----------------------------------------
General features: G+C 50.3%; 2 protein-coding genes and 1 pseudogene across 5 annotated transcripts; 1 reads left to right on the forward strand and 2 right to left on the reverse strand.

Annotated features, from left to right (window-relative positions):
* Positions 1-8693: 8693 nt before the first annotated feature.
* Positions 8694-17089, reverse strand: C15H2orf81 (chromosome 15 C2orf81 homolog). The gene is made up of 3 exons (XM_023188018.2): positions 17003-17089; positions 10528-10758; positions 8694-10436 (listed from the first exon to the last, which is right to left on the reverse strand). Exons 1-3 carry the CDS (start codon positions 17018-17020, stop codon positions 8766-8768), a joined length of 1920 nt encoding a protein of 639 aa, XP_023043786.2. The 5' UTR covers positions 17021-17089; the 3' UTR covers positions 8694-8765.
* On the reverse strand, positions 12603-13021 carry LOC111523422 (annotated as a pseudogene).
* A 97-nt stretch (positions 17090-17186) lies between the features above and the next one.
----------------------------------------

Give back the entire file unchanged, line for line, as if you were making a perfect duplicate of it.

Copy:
General features: G+C 50.3%; 2 protein-coding genes and 1 pseudogene across 5 annotated transcripts; 1 reads left to right on the forward strand and 2 right to left on the reverse strand.

Annotated features, from left to right (window-relative positions):
* Positions 1-8693: 8693 nt before the first annotated feature.
* Positions 8694-17089, reverse strand: C15H2orf81 (chromosome 15 C2orf81 homolog). The gene is made up of 3 exons (XM_023188018.2): positions 17003-17089; positions 10528-10758; positions 8694-10436 (listed from the first exon to the last, which is right to left on the reverse strand). Exons 1-3 carry the CDS (start codon positions 17018-17020, stop codon positions 8766-8768), a joined length of 1920 nt encoding a protein of 639 aa, XP_023043786.2. The 5' UTR covers positions 17021-17089; the 3' UTR covers positions 8694-8765.
* On the reverse strand, positions 12603-13021 carry LOC111523422 (annotated as a pseudogene).
* A 97-nt stretch (positions 17090-17186) lies between the features above and the next one.